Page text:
Forget Trump, let's talk about America

That was a heck of a night. I know tempers are still high and reactions are still being emotionally digested but I’ve learned a lot of lessons from the game of golf that help me deal with situations like this in life. Dr Bob Rotella said this: “Golf is about how well you accept, respond to, and score with your misses much more so than it is a game of your perfect shots.” Like in an election, not everything occurs in your favour and the best we can do is to accept, respond to, and position ourselves to take advantage of any market condition to “score” financially. Let’s put down our verbal stones, step out of our political strong holds and talk about what this election will mean for the economy for a moment.

To start I want to note an important key to the US government. The founders of the Constitution put Congress, the Senate, and the Supreme court in place to act as checks and balances to keep the best interests of the people their focus and prevent the abuse of power by any individual elected branch of government. President elect Trump has made many claims that would greatly affect the economy but none of his decisions will catch the markets by surprise. He will announce it, present it to the Senate, allow it to be voted on, and need to get it passed before any of those decisions will take effect. During that time, we easily have enough notice and preparedness to make changes to investments as needed.

America’s economy is strong and getting stronger. I sat with an investment advisor with over a trillion dollars in assets under his management and he said that the “S&P 500 is up %300 since 2008” and “America’s economy is the strongest it’s been since 2006”. Those are huge facts. I firmly believe that America will have strong returns and should be a part of portfolio for growth in the next 12-24 months. However, there are a few areas of Mr. Trump’s campaign that could derail this opportunity. If he able to disassemble NAFTA there will a deep impact on the Canadian economy and our trade agreement with the US. If he can build a wall, Canadians will obviously feel the effects of a decision like that (although it takes workers, steel, and concrete to build that wall so the economy would benefit and no wall stops us from investing in the US economy).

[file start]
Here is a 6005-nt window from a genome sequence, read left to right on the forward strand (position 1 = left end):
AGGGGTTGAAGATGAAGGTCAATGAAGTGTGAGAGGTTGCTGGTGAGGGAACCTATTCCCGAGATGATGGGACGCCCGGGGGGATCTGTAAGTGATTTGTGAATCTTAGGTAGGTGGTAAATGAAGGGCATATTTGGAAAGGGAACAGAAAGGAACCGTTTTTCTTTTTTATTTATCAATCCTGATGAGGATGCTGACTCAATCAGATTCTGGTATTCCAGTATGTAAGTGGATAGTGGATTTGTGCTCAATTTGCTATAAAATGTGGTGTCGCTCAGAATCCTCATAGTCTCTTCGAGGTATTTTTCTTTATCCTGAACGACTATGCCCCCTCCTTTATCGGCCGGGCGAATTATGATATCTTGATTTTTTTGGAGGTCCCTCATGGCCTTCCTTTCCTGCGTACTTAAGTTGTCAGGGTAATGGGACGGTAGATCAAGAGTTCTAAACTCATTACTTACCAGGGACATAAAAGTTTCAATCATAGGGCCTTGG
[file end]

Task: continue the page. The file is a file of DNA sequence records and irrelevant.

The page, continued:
When it’s all said, and done, America remains one of the largest players sitting at the world markets table. This is evidenced in the fact that the S&P futures lost 5% on Tuesday night (the start of the ultimate demise of America's economy) but recovered before midday on Wednesday morning and actually surged in growth by the afternoon. America is resilient and no matter if you love or hate Mr. Trump the reality is he's a business minded entrepreneur and economic strength is his intent. I am again reminded of Warren Buffets wise words “be fearful when others are greedy and greedy when others are fearful.” There’s always opportunity in your portfolio, let’s find it and strike while the iron’s hot.